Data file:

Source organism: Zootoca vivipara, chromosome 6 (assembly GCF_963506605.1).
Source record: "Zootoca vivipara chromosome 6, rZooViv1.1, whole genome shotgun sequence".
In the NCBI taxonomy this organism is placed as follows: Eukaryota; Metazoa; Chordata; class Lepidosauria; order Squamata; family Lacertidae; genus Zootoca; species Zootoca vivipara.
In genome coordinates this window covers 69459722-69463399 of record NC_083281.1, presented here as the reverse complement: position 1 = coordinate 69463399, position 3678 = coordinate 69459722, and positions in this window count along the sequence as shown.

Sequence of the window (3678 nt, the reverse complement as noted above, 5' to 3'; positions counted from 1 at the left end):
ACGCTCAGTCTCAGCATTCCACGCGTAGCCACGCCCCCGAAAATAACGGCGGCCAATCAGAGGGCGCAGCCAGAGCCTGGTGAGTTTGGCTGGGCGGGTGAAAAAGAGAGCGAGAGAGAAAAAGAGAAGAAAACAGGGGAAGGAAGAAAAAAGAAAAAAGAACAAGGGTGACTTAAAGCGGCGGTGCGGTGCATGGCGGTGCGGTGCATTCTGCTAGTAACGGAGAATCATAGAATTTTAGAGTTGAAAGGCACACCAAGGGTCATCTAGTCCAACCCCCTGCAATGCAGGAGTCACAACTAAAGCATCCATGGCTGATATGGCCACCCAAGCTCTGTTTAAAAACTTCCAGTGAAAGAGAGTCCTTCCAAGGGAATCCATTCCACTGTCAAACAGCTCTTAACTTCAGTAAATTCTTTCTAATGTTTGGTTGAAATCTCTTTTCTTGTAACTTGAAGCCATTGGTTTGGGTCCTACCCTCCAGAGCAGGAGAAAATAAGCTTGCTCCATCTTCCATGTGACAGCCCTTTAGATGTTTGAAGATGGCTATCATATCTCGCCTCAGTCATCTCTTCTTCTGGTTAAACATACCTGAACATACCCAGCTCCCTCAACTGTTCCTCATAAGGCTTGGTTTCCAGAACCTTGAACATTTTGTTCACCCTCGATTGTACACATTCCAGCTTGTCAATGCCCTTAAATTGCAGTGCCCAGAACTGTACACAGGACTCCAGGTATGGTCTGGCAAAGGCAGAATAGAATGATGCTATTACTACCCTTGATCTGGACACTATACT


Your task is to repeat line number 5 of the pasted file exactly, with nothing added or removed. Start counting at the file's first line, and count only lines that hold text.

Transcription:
Sequence of the window (3678 nt, the reverse complement as noted above, 5' to 3'; positions counted from 1 at the left end):